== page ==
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Sold in Six Days – Kalorama Studio on Belmont

by Prince Of Petworth May 20, 2016 at 10:35 am 28 Comments


Hipchickindc (aka Suzanne Des Marais) is an associate broker with Bediz Group, LLC at Keller Williams Capital Properties . Unless specifically noted, neither she nor the company that she is affiliated with represented any of the parties or were directly involved in the transaction reported below. Unless otherwise noted, the source of information is Metropolitan Regional Information Systems (MRIS), which is the local multiple listing system and/or Real Estate Business Intelligence (RBI). Information is deemed reliable but not guaranteed.

Featured Property: 2032 Belmont St NW #132
Legal Subdivision: Kalorama
Advertised Subdivision per Listing: Kalorama
Bedrooms: 0 Baths: 1 Parking: Street Ownership: Condo
Square Footage: 386 square feet Monthly Condo Fee: $272.71
Original List Price: $224,900.
List Price at Contract: $224,900.
List Date: 02/25/2016
Days on Market: 6
Settled Sales Price: $224,900.
Seller Subsidy: $1000.
Net Price per square foot: $580.
Settlement Date: 04/30/2016
Transaction type: Standard

Original GDoN post is: here.

The listing can be seen here: here.

This unit is located in one of Kalorama’s numerous high rise buildings surrounded by trees and green space. Tucked away from the hustle and bustle, this area is not far from Adams Morgan restaurants and bars, Rock Creek Park, Woodley Park, and (north) Dupont. The Valley Vista condominium is a large building, with 169 units, built in 1928.

Since the beginning of 2016, there have been a total of 89 settlements of studio units that are condo ownership in all of DC. These range from a 264 square foot unit on Irving Street NW in Columbia Heights that sold for $111,000. (list price at $99,900.) to a 600 square foot high rise loft space on New York Ave NW that sold for $399,900. This time last year, there were only 57 studio condos settled to date. Median time on market for studio units in 2016 so far is 16 days, so they tend to move quickly.

In contrast, there have been well over 400 one bedroom condo units settled throughout the city since January 1st 2016, and at least 400 two bedroom condo units sold in NW alone during that time.

You can see currently active studio units available here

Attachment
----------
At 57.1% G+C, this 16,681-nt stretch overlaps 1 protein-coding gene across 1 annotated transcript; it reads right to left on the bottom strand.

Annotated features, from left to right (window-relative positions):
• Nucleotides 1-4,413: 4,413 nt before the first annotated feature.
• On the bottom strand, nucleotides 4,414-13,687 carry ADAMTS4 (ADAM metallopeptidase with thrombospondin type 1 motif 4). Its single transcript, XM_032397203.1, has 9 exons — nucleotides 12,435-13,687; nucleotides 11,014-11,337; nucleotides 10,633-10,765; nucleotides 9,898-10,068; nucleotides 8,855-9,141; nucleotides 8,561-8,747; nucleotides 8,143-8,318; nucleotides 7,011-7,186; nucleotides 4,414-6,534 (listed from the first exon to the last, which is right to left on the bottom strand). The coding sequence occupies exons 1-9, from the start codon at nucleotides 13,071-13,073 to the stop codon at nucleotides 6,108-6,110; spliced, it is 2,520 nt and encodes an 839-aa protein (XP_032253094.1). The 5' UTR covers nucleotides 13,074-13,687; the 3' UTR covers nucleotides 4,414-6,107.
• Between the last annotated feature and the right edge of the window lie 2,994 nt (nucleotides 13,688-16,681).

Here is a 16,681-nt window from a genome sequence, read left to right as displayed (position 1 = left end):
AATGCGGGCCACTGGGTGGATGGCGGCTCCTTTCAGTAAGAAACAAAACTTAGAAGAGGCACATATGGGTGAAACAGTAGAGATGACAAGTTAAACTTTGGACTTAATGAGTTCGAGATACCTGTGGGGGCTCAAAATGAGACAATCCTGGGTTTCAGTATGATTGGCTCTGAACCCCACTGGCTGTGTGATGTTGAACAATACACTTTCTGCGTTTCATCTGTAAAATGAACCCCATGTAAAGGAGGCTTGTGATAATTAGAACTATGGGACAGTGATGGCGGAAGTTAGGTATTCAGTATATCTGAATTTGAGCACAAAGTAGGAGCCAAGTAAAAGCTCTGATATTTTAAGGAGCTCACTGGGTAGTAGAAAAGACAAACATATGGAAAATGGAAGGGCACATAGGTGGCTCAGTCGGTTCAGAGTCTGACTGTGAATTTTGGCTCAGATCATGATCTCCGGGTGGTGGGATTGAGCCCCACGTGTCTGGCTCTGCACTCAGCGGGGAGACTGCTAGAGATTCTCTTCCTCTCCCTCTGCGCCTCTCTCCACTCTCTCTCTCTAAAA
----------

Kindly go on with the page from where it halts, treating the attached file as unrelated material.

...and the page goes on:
The listing agent for this sale was Vanessa Patterson with Berkshire Hathaway Home Services Pen Fed Realty. Jeff Wu with Keller Williams Capital Properties (per above disclosure, the same brokerage firm as the writer) represented the Buyer.

  • Hill Denizen

    Ugh, that just hurts my soul. I get that this is a great location and an updated apartment, but over $200k for a fairly small studio plus a condo fee??? That’s insanity.

    • anon

      Tried paying rent lately? Guess not….

    • Anon Spock

      Always curious about these things: what do you think it should sell for?

    • Hill Denizen

      I do pay rent, for an apartment about this size actually, but I could never imagine investing in a space this small to live in or at least hold onto for the long haul. Stuff like this just makes me feel like I could never afford to buy in this city. And I’m not a real estate professional, but I don’t necessarily think this is a bad deal or overpriced given the market. It’s just overpriced for me personally.

      • Anon Spock

        You sounds like you can afford to but but you have some issues with what you can afford.
        If you’re comfy paying rent for this space, it makes no sense you’d bulk at buying such a space which would likely be cheaper than your rent and give you a tax break.
        Unless you get a foreclosure or stay east of the river, you’re not getting much more at this price point.

        • logandude

          It is not just the per-month cost, but also flexibility/liquidity. If you rent, you can get out with relatively minimum hassle and with minimum losses – if your job or family situation changes, or all of a sudden you hate the view out of your window (dang that highrise that’s going up right in my viewshed!) or a new noisy bar moves in around the corner. But if you buy, it may be more difficult to get out quickly, and there is at least the risk that you could lose money on it (past results do not guarantee future returns).
          Incidentally, another way to get in at a lower price point in this neighborhood is to go co-op rather than condo.

          • anon

            I’m the anon above – I could never see buying a studio either, as I craved space, and much enjoyed living in my larger rentals v. my smaller ones. So I held out to buy until I could afford a big space. Now, having moved cities, and renting again, I don’t think I’ll necessarily do that next time, as there seems to be savings in buying small condos here.

            Having owned in NYC, where and when coops were pretty much all that was available (before the condo building boom of more recent years), I’d say a coop is even more restrictive if your life changes, and wouldn’t buy one in DC just because condos are readily available and DC buyers tend to have a problem with them (for when you go to sell.) Here where condos are plentiful, they can usually be rented out, and sold more easily (no board approval), so I might buy a smaller condo here (though probably not a studio) even if I hope for more space sooner than later. As with anything I’d buy, it has to be a good deal financially (monthly fees and taxes) and look good, so as to be readily sellable when I want to sell it.

  • CS

    I’m always curious as to who is buying studio condos. Are people generally buying them to live in full time? Or are people buying them who live/work part of the time in the city (and have a larger home elsewhere)? Or are investors buying them to rent them out?

    • CS

      And I realize it’s probably d) all of the above, but I just wonder which situation is the most common.

      • Anon Spock

        I think 1 & 3 are most common, but #1 seems most likely. Cheaper than renting a similar studio or 1 bed with the added benefit of the tax deduction. Good option for a starter home.